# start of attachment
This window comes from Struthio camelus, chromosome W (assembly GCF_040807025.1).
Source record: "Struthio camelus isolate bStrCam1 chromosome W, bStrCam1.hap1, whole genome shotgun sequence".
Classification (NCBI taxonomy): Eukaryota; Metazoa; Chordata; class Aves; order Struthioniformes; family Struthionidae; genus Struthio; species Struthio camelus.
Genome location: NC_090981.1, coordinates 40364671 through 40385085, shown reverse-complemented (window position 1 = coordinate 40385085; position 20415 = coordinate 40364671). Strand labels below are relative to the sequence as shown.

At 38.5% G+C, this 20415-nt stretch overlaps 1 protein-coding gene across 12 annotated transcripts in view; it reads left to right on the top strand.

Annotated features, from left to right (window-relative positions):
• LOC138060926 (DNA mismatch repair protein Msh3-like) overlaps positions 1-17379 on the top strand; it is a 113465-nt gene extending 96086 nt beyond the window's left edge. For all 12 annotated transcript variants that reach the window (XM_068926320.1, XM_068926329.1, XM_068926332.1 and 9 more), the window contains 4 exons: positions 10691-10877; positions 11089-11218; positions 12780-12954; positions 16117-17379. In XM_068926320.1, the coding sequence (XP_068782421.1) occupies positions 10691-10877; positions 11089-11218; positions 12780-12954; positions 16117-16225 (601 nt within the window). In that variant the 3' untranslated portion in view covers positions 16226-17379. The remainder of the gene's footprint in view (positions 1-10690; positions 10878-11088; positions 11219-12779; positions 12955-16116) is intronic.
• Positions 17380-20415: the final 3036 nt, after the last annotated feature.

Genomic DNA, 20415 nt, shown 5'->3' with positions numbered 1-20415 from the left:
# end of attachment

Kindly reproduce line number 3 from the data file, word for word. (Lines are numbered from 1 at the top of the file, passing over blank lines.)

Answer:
Classification (NCBI taxonomy): Eukaryota; Metazoa; Chordata; class Aves; order Struthioniformes; family Struthionidae; genus Struthio; species Struthio camelus.